Refereed and non-refereed articles

The Australasian Parliamentary Review publishes refereed and non-refereed scholarly articles. Authors must indicate, at the time of first submission, if they wish their paper to be subjected to a double blind review process. Peer reviewed papers will be identified as such.

If authors do not indicate, it will be assumed that they do not want their paper peer reviewed.

Submissions should be sent to the APR editor Sarah Moulds email: [email protected].

Length of article
Articles should be between 5000–6000 words, including references and footnotes.

The editor may accept slightly shorter or longer articles.

Title page
A separate title page should state clearly the author’s name, title(s) and affiliations (including former affiliations where relevant to the article).

All articles to have an abstract of approximately 150 words.

Page numbering
All pages, except for the title page, are to be consecutively numbered, commencing with 1.

They are to appear at the top right hand of each page.

Referencing style
For in text referencing and references at the end of the article, please adopt APA Version 6. A link to the APA central site is provided below:

Headings, sub-headings and paragraphs

  • Flush left with no preceding numbers or letters
  • No indentation on sub-headings and paragraphs
  • Use paragraph styles for heading level identification
  • UK English spelling should be used (not American).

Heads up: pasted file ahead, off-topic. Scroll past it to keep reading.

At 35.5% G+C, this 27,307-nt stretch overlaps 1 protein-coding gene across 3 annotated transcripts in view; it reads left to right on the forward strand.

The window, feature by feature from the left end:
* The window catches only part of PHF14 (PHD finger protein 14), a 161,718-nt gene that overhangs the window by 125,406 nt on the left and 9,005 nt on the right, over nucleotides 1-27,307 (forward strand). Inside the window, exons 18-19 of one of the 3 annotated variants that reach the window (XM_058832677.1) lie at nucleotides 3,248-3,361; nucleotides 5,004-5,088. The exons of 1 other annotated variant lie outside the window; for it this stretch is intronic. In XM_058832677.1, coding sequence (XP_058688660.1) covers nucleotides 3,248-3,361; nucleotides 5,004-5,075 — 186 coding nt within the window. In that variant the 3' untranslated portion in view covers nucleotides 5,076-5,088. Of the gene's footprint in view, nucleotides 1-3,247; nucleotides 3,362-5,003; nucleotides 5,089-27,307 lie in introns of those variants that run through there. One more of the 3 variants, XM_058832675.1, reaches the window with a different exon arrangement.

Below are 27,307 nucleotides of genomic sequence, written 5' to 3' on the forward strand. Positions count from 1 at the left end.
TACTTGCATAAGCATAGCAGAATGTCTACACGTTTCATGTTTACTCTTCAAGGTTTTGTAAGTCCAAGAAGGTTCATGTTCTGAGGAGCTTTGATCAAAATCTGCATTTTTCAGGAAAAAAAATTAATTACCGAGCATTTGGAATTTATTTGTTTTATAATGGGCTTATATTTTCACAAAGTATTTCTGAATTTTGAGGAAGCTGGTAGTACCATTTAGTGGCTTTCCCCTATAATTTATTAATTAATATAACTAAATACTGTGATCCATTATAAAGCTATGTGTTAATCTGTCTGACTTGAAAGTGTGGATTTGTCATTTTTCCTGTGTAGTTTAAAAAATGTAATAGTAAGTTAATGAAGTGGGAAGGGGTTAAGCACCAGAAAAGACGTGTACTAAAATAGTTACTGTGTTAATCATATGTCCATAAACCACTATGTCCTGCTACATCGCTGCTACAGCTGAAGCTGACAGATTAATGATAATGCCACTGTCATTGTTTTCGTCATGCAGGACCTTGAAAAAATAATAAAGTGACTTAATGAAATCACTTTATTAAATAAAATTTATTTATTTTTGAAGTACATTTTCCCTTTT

As per APA 6.

Line spacing


Font size

12pt and in a font that is clear to read.

Tables and figures

All tables and figures are to be numbered and their source and author to be included directly below the figure or table, even when the author of the article produced the table or figure.

Referencing and Citations

Please keep to a minimum and insert footnotes at the bottom of the relevant page (not at the end of the article). Contributing Authors are requested to ensure that their submissions comply with the following APR Style Guide for Footnotes. Non-complying submissions will be returned to authors for revision.

1. Footnotes

Use footnotes rather than in-text referencing or endnotes. Add footnotes using the footnote function in Word.

Where a source is included in a footnote for the first time, it should be set out as shown in the relevant example below.

2. Specific Pages

Footnotes should specify page numbers where possible if material is drawn from a specific part of a document or text. Where material from specific pages is cited or quoted, page numbers should be added following a comma at the end of the footnote reference (e.g., D. Woodhouse, Ministers and Parliament: Accountability in Theory and Practice. Oxford: Clarendon Press, 1994, pp. 3-5.).

3. Second and Subsequent Footnotes to the Same Work

Where a work is referenced in more than one footnote, the second and subsequent footnotes should use an abbreviated form of the author and title, along with the page number/s where necessary (e.g., Woodhouse, Ministers and Parliament, p. 12).

4. Format for Common Types of Source

Use the information and examples given below for common source types. For any source type not specifically included below (pamphlets, correspondence, transcripts etc.), include the most comprehensive possible identifying information about its author, title, format, location and date.

4.1 Parliamentary speeches